Averting Data Scatter in Performance Measurement Programs

Many companies experience the roadblock of data scatter when trying to develop their performance management program. But corralling your systems and people to come up with systematic process and approach for extracting the right metrics is often a...


Four Steps to Averting Data Scatter

Companies can use the following four steps, discussed in detail, as a tool to dig out from underneath their piles of data.

1. Eliminate Organization Barriers
For many companies, performance measurement issues go far deeper than simply trying to more effectively leverage IT systems. In many cases organizational dynamics are the core barrier to successful performance measurement program. If this is the case, the company needs to focus on understanding and overcoming the people issues, political issues and policy issues that prevent defining a single truth on performance management to which people will agree and trust. Corporate cultural issues are often the greatest barriers to achieving partnerships internally and externally.

One example of organizational barriers to performance management is that of local suboptimization in which employees suboptimize for departmental objectives, often to the detriment of the larger organization. For instance, a procurement manager goes with a low-cost supplier to meet department cost reduction goals without first understanding if there are quality tradeoffs that will perhaps decrease the throughput at manufacturing. A company that experiences such cultural and organizational hurdles needs to make drastic changes in corporate culture to foster teamwork. Internally, no matter how performance measures are collected, no single measure can exist that will measure cross-functional objectives. A policy is needed from the top that requires departmental collaboration. A cross-functional leadership team then needs to be charged with developing measures that relate to broader interests.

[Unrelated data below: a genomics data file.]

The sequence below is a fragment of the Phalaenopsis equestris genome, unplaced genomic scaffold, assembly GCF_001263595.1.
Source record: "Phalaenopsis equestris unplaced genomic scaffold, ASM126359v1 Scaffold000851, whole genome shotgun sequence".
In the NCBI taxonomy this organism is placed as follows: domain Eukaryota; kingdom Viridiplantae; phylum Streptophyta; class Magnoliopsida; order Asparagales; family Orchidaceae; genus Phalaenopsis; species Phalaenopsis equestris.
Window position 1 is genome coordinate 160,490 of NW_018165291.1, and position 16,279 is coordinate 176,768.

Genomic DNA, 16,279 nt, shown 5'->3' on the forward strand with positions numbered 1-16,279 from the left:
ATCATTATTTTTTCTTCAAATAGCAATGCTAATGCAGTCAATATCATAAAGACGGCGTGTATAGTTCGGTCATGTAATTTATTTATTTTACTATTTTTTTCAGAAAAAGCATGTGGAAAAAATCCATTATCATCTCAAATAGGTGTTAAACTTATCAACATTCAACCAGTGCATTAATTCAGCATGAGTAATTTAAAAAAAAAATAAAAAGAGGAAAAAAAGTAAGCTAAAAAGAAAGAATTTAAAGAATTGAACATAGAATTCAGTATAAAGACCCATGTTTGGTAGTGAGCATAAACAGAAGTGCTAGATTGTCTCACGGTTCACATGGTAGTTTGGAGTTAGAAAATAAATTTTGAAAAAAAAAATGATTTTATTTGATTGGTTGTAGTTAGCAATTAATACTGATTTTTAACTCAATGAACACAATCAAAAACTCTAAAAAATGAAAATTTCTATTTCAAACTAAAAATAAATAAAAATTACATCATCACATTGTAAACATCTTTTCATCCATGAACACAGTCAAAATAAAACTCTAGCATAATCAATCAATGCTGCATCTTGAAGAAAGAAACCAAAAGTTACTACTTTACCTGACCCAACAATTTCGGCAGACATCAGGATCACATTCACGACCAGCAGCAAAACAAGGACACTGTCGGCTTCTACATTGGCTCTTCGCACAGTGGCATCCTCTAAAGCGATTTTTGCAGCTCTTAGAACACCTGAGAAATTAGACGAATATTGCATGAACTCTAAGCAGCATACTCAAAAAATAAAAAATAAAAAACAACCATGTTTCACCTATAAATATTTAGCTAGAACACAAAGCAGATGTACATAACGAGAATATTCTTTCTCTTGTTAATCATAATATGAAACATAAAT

Once a company has overcome its organizational barriers, it can then begin to look toward technology to enhance its performance management program.

2. Corral Your Systems
Once a company has clearly determined goals and objectives and has selected the right metrics to support the business, it needs to assess the current systems architecture in light of the performance measurement program. This begins with analyzing the source of the information required and the complexity of integrating the data to support the need to roll up and drill down in one performance management system. Given the requirement to universally define and share metrics, IT should plan for an integrated data repository of detailed transactions and complex data calculations.

A primary reason for data scatter is that most companies do not have performance metrics from integrated software running their business. Instead, companies rely on performance metrics drawn from many different systems, like enterprise resource planning (ERP), customer relationship management (CRM), warehouse management systems (WMS) and transportation management systems (TMS) to name a few.

To make matters worse, many companies augment these execution systems with offline metrics tools such as spreadsheets, databases and flat data files. While each system and offline tool provides important information about a company's performance, the downside is that the data is defined, collected and stored in different ways.

IT leaders need technology architecture with a data collection process that can tap into the disparate systems to extract and organize detailed performance measurement data. Depending on the systems environment, a data warehouse that is either custom built or bought may help corral disparate systems. It must be able to address the organization's need for actionable information. The performance measurement team should include a community of business leaders and users to drive a solution design that supports balanced measures from detailed transactions, promoting agreement and trust. With strategic management in mind, business leaders need to drive each other toward business process measures.

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